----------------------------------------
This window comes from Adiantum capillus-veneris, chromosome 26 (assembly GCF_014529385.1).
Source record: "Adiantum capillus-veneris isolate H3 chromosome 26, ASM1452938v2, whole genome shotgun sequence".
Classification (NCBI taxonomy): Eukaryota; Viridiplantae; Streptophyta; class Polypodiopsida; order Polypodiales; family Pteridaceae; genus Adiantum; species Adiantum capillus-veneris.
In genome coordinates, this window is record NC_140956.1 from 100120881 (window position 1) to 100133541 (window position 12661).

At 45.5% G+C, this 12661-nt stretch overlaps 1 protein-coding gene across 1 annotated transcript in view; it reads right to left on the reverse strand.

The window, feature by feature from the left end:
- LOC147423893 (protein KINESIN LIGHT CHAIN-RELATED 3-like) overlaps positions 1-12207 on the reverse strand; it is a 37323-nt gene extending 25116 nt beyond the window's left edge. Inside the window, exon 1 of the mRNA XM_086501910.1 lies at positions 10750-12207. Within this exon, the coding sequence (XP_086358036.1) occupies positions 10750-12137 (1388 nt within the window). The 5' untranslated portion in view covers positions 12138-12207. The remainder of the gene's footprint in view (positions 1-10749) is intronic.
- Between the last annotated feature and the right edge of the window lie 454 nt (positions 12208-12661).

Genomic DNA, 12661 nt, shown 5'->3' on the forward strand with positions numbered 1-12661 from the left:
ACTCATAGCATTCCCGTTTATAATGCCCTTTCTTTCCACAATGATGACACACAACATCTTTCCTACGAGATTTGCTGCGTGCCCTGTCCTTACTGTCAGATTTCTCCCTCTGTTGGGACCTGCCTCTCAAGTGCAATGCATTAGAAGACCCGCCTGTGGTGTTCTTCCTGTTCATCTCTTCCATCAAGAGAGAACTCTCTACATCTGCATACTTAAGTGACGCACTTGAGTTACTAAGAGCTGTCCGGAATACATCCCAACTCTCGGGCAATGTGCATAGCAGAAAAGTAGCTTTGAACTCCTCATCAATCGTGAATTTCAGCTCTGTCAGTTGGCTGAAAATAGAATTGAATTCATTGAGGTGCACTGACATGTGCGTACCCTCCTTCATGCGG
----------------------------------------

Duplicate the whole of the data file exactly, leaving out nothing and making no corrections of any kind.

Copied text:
This window comes from Adiantum capillus-veneris, chromosome 26 (assembly GCF_014529385.1).
Source record: "Adiantum capillus-veneris isolate H3 chromosome 26, ASM1452938v2, whole genome shotgun sequence".
Classification (NCBI taxonomy): Eukaryota; Viridiplantae; Streptophyta; class Polypodiopsida; order Polypodiales; family Pteridaceae; genus Adiantum; species Adiantum capillus-veneris.
In genome coordinates, this window is record NC_140956.1 from 100120881 (window position 1) to 100133541 (window position 12661).

At 45.5% G+C, this 12661-nt stretch overlaps 1 protein-coding gene across 1 annotated transcript in view; it reads right to left on the reverse strand.

The window, feature by feature from the left end:
- LOC147423893 (protein KINESIN LIGHT CHAIN-RELATED 3-like) overlaps positions 1-12207 on the reverse strand; it is a 37323-nt gene extending 25116 nt beyond the window's left edge. Inside the window, exon 1 of the mRNA XM_086501910.1 lies at positions 10750-12207. Within this exon, the coding sequence (XP_086358036.1) occupies positions 10750-12137 (1388 nt within the window). The 5' untranslated portion in view covers positions 12138-12207. The remainder of the gene's footprint in view (positions 1-10749) is intronic.
- Between the last annotated feature and the right edge of the window lie 454 nt (positions 12208-12661).

Genomic DNA, 12661 nt, shown 5'->3' on the forward strand with positions numbered 1-12661 from the left:
ACTCATAGCATTCCCGTTTATAATGCCCTTTCTTTCCACAATGATGACACACAACATCTTTCCTACGAGATTTGCTGCGTGCCCTGTCCTTACTGTCAGATTTCTCCCTCTGTTGGGACCTGCCTCTCAAGTGCAATGCATTAGAAGACCCGCCTGTGGTGTTCTTCCTGTTCATCTCTTCCATCAAGAGAGAACTCTCTACATCTGCATACTTAAGTGACGCACTTGAGTTACTAAGAGCTGTCCGGAATACATCCCAACTCTCGGGCAATGTGCATAGCAGAAAAGTAGCTTTGAACTCCTCATCAATCGTGAATTTCAGCTCTGTCAGTTGGCTGAAAATAGAATTGAATTCATTGAGGTGCACTGACATGTGCGTACCCTCCTTCATGCGG